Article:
As an alternative to financial aid for all who qualify, a gym can consider awarding larger scholarships or more limited scholarships for individuals selected from a pool of candidates, with the candidate receiving a free or heavily discounted membership. This may be a more generous option for the selected climber or family, but can create complications for other deserving families who do not receive aid. If the gym wants to consider such a selection process, it puts the gym in an unenviable position of determining who is “more worthy” of financial aid. Given all of the socioeconomic factors that can influence this decision, many gyms may decide to skip this option entirely.

 

Avoiding Traps

Perhaps most notably, though, if a gym implements a selection process whereby only certain candidates receive financial aid (to the exclusion of others seeking it), the gym will invite more scrutiny and legal oversight.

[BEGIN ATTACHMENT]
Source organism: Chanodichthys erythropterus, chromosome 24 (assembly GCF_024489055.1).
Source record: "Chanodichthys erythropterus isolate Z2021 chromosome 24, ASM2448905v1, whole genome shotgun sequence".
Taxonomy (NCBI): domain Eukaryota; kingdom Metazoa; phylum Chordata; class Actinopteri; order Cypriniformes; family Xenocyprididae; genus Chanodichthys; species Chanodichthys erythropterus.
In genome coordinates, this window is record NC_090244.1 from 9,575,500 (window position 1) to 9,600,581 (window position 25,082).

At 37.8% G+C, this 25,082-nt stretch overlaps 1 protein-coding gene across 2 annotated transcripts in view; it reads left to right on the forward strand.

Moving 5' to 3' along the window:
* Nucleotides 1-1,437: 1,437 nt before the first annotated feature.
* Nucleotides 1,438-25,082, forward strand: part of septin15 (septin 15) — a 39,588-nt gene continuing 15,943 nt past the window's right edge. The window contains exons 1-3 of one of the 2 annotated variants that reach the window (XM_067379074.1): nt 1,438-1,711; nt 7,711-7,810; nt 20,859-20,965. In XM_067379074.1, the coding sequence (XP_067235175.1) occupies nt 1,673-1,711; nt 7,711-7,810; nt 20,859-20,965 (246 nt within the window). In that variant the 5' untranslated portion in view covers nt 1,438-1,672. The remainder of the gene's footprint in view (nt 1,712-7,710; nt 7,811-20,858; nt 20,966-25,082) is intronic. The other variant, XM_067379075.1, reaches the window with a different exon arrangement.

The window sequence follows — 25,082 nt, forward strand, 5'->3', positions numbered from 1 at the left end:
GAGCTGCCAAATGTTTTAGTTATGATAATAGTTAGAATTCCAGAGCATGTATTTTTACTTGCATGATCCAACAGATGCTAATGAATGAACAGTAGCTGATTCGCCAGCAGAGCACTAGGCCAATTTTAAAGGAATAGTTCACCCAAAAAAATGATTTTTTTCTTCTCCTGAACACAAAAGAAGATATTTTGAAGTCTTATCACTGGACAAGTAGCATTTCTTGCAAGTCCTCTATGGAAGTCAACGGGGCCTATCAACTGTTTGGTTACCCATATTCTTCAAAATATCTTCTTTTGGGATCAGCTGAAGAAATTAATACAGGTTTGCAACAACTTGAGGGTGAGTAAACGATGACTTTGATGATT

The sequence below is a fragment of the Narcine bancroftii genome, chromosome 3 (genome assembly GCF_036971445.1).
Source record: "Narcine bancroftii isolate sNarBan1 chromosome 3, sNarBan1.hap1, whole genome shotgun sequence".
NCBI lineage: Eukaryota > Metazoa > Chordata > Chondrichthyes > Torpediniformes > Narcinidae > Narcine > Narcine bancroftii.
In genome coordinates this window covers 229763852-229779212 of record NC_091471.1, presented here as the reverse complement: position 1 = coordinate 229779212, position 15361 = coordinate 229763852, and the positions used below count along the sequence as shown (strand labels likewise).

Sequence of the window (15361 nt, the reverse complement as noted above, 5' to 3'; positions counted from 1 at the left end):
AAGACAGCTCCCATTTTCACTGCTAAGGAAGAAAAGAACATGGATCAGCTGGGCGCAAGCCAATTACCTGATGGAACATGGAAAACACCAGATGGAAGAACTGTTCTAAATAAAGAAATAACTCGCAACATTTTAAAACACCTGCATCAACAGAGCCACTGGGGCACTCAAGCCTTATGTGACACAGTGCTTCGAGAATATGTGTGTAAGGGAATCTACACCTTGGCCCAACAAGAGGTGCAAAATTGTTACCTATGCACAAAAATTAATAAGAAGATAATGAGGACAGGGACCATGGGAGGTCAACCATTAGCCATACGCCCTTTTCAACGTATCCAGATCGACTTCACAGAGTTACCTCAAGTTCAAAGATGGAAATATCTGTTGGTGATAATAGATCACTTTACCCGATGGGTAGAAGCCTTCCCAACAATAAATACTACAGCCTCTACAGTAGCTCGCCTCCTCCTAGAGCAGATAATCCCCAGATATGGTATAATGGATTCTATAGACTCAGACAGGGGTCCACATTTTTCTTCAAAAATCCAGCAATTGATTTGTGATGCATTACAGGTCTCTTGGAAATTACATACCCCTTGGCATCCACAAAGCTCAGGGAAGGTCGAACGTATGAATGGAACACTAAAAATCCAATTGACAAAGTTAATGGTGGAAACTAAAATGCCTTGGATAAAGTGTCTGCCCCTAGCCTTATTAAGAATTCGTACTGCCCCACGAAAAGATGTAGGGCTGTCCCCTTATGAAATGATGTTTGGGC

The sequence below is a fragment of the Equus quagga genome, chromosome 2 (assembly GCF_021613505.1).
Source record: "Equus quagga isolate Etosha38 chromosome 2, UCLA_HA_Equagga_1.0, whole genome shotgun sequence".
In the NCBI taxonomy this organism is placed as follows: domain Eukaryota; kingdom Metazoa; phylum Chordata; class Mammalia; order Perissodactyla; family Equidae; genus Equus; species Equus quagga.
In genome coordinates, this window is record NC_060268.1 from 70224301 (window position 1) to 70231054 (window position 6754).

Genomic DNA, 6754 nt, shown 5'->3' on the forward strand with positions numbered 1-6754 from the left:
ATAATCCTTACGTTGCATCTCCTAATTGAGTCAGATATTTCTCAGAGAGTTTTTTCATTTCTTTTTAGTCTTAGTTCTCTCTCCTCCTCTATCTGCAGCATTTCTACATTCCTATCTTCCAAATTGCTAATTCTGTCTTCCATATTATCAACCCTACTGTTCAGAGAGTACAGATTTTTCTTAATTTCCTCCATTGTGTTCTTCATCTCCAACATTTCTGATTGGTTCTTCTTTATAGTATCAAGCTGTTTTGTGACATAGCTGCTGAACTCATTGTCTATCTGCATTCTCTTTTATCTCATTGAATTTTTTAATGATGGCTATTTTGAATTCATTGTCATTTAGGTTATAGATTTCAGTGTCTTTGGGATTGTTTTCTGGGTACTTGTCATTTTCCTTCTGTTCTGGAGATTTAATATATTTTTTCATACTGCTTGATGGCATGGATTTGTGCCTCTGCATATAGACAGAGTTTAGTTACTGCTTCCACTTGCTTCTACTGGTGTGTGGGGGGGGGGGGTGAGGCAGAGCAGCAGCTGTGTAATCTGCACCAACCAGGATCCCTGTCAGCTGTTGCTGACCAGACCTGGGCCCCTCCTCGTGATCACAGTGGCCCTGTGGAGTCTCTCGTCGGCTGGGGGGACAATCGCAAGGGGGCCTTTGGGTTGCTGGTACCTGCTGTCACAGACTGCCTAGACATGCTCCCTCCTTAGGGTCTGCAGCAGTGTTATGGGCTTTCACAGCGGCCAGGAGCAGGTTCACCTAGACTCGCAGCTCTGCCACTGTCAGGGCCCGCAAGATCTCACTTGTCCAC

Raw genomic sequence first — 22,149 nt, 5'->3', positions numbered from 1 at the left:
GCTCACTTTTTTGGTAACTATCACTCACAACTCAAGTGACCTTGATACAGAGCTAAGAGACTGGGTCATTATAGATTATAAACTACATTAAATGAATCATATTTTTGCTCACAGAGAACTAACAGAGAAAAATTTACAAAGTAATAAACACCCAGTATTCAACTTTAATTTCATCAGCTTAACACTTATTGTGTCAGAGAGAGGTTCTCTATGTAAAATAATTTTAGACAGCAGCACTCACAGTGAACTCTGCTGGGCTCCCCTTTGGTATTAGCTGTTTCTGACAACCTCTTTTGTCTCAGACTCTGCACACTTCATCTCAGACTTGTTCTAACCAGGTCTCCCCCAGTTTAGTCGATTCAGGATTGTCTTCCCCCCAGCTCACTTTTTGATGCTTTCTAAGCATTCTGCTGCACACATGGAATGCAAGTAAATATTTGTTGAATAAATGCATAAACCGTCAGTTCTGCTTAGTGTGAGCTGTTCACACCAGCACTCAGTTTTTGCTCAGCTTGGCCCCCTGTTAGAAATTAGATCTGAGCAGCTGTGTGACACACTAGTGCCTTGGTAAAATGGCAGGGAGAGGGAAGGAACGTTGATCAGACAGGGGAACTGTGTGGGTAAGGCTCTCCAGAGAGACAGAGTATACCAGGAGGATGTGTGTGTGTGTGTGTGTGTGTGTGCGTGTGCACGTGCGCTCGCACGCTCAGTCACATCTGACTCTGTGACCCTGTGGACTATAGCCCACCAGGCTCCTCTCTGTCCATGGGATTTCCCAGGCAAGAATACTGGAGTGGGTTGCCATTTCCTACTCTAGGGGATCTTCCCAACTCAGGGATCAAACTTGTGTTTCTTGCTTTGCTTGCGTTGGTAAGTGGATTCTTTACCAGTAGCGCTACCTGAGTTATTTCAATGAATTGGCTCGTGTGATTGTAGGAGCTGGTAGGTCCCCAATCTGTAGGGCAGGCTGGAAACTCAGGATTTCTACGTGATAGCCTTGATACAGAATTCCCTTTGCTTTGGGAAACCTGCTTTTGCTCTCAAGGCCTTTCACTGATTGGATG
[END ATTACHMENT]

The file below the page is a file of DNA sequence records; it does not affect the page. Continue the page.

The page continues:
There are no specific rules for how a gym must compose its selection panel (e.g., one decision-maker or a committee), but there can be legal issues based on the results of the selection process. Of paramount concern, any gym selecting scholarship recipients must ensure that the selection process is free of any discrimination—actual or perceived. Virtually all climbing gyms are considered “public accommodations” under federal and state laws because they offer goods and services to the general public. As such, federal and state laws prohibit discrimination against designated groups, based on the premise that everyone is entitled to enjoy goods and services of public accommodations equally.